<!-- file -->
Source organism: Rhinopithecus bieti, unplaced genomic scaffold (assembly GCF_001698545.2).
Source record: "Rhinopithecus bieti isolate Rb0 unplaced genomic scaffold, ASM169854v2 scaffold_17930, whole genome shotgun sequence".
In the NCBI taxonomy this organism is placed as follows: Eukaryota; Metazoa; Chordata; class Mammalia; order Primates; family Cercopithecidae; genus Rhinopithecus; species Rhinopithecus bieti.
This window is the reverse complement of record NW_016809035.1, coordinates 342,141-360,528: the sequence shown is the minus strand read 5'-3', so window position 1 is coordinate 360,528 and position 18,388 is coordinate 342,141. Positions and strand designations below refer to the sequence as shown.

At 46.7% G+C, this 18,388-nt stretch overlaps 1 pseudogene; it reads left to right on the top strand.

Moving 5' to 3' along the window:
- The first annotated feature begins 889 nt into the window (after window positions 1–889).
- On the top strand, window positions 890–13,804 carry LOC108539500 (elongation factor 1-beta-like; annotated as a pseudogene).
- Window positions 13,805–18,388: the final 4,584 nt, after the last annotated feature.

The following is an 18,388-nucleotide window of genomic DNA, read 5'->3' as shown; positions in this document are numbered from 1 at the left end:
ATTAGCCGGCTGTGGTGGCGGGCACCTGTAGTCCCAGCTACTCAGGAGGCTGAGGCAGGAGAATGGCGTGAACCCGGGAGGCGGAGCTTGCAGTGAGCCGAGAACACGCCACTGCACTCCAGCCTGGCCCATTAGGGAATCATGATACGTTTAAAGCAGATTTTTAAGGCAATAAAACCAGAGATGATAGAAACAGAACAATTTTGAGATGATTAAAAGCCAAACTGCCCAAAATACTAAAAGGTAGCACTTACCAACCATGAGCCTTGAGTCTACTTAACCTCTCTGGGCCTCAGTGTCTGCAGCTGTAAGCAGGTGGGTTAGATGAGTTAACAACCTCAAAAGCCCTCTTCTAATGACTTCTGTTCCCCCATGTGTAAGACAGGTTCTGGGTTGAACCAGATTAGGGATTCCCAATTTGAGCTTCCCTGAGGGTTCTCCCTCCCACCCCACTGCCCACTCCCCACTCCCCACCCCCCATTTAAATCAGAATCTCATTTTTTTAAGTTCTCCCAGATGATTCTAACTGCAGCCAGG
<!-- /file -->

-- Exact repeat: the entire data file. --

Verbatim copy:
Source organism: Rhinopithecus bieti, unplaced genomic scaffold (assembly GCF_001698545.2).
Source record: "Rhinopithecus bieti isolate Rb0 unplaced genomic scaffold, ASM169854v2 scaffold_17930, whole genome shotgun sequence".
In the NCBI taxonomy this organism is placed as follows: Eukaryota; Metazoa; Chordata; class Mammalia; order Primates; family Cercopithecidae; genus Rhinopithecus; species Rhinopithecus bieti.
This window is the reverse complement of record NW_016809035.1, coordinates 342,141-360,528: the sequence shown is the minus strand read 5'-3', so window position 1 is coordinate 360,528 and position 18,388 is coordinate 342,141. Positions and strand designations below refer to the sequence as shown.

At 46.7% G+C, this 18,388-nt stretch overlaps 1 pseudogene; it reads left to right on the top strand.

Moving 5' to 3' along the window:
- The first annotated feature begins 889 nt into the window (after window positions 1–889).
- On the top strand, window positions 890–13,804 carry LOC108539500 (elongation factor 1-beta-like; annotated as a pseudogene).
- Window positions 13,805–18,388: the final 4,584 nt, after the last annotated feature.

The following is an 18,388-nucleotide window of genomic DNA, read 5'->3' as shown; positions in this document are numbered from 1 at the left end:
ATTAGCCGGCTGTGGTGGCGGGCACCTGTAGTCCCAGCTACTCAGGAGGCTGAGGCAGGAGAATGGCGTGAACCCGGGAGGCGGAGCTTGCAGTGAGCCGAGAACACGCCACTGCACTCCAGCCTGGCCCATTAGGGAATCATGATACGTTTAAAGCAGATTTTTAAGGCAATAAAACCAGAGATGATAGAAACAGAACAATTTTGAGATGATTAAAAGCCAAACTGCCCAAAATACTAAAAGGTAGCACTTACCAACCATGAGCCTTGAGTCTACTTAACCTCTCTGGGCCTCAGTGTCTGCAGCTGTAAGCAGGTGGGTTAGATGAGTTAACAACCTCAAAAGCCCTCTTCTAATGACTTCTGTTCCCCCATGTGTAAGACAGGTTCTGGGTTGAACCAGATTAGGGATTCCCAATTTGAGCTTCCCTGAGGGTTCTCCCTCCCACCCCACTGCCCACTCCCCACTCCCCACCCCCCATTTAAATCAGAATCTCATTTTTTTAAGTTCTCCCAGATGATTCTAACTGCAGCCAGG